After a federal appeals court rejected Planned Parenthood's challenge to a ban on government funding for the state's women's health clinics on Friday, Planned Parenthood immediately filed another lawsuit contesting the ban. In the new lawsuit, Planned Parenthood argues that the "Affiliate Ban Rule" is illegal on the grounds that the appeals court ruling has only been approved on the state level, yet requires federal approval according to Texas state law. Following Planned Parenthood's challenge, a Texas judge has issued a temporary restraining order which will remain in place until the court's November 8th hearing.
Pete Schenkkan, a Planned Parenthood attorney, argues the appeals court ruling is "invalid under state law and, most importantly, threatens the integrity of the program and harms women who rely on Planned Parenthood, the provider of choice for nearly half of the patients who receive basic, preventive health care in the Women's Health Program."
Although the state had planned to launch the new Texas Women's Health Program that excludes clinics like Planned Parenthood from participating, a Texas Health and Human Services Commission agency spokeswoman confirmed that the changes will not be implemented until the case is resolved in court. In the meantime, Planned Parenthood clinics and other abortion service providers will be allowed to continue participating in the program.
Planned Parenthood continues to emphasize the importance of being included in the Texas' Women's Health Program as it offers a wide range of health care services to 50,000 low income citizens in a state where one quarter of women are uninsured. A recent George Washington University study has found that Texas will be unable to make up for the loss of care by Planned Parenthood, which serves 40% of all low-income women who utilize the Women's Health Program.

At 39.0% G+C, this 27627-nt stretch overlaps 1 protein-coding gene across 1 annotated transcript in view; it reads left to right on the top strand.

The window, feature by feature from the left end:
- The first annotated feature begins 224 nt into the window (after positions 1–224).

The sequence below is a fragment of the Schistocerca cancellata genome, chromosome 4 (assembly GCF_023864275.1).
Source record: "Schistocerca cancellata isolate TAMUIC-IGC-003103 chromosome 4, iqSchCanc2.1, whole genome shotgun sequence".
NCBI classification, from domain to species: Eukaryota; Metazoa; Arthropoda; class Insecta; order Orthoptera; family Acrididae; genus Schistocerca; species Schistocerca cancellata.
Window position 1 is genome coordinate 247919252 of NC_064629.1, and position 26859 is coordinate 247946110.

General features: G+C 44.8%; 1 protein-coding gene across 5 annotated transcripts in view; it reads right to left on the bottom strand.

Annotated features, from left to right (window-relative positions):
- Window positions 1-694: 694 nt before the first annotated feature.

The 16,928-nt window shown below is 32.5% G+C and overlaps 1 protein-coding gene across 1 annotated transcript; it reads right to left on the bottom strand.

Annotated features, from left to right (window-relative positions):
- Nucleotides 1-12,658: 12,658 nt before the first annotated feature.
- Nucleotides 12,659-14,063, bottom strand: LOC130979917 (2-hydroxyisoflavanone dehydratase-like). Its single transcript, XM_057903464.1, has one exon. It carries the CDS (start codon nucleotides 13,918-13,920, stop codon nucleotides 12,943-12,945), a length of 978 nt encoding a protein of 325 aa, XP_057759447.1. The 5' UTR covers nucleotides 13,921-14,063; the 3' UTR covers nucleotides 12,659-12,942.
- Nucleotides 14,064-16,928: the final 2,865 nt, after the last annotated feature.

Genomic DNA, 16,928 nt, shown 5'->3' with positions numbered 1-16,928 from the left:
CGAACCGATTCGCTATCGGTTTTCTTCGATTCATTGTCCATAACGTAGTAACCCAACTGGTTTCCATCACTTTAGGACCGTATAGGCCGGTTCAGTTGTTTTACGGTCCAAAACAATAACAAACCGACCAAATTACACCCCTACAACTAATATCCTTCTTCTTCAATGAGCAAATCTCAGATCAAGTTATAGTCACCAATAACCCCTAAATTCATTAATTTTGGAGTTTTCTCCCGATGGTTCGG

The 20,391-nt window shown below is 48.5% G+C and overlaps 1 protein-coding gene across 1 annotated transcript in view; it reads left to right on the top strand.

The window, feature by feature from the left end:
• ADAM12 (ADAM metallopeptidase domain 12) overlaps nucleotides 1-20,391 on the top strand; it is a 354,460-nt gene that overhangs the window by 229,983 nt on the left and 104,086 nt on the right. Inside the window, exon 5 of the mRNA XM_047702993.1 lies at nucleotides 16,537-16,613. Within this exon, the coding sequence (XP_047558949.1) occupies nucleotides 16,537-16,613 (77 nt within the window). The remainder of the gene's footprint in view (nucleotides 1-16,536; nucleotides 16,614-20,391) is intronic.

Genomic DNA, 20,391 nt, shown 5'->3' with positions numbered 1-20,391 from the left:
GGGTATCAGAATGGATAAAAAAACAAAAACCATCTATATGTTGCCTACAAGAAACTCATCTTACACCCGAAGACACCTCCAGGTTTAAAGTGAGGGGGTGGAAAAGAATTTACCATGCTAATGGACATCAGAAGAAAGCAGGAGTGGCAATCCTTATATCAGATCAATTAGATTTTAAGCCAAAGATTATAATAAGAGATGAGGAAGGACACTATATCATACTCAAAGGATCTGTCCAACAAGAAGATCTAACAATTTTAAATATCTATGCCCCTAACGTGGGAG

Media Resources: Planned Parenthood 10/26/12; Texas Tribune 10/31/12
8/28/2015 Alaska Court Protects Abortion Access for Low-Income Women - The Alaska Superior Court struck down a state law yesterday that would have severely limited abortion access for low-income women in Alaska.
The state's Superior Court also struck down a Department of Health and Social Services regulation that placed narrow specifications on Medicaid coverage for abortions, requiring that Medicaid-funded abortions be determined by a physician to be "medically necessary." Last year, the Center for Reproductive Rights, the American Civil Liberties Union, and Planned Parenthood sued on behalf of the Planned Parenthood of the Great Northwest, claiming that the narrow definition of "medically necessary" arbitrarily established conditions designed to restrict the ability of low-income women to access abortion services.
The law was temporarily blocked last July by an Alaskan state court judge.
Superior Court Judge John Suddock ordered yesterday that the state be blocked from implementing this regulation, ruling that it placed an undue burden on low-income women seeking abortion services in Alaska.
"By providing health care to all poor Alaskans except women who need abortions, the challenged regulation violates the state constitutional guarantee of 'equal rights, opportunities, and protection under the law'," the ruling read.
"We applaud the superior court for striing down these cruel restrictions on women's health and rights that violate the Alaska Constitution," said Chris Charbonneau, CEO of Planned Parenthood of the Great Northwest and the Hawaiian Islands. . . .
8/26/2015 Saudi Women Prepare to Vote for the First Time - The fight for gender equality is making slow but notable progress in Saudi Arabia, where women will be allowed to vote for the first time in upcoming December elections.
This shift in Saudi law came in 2011, when a royal decree announced that women would be allowed to vote and run in local elections beginning in December of 2015. . . .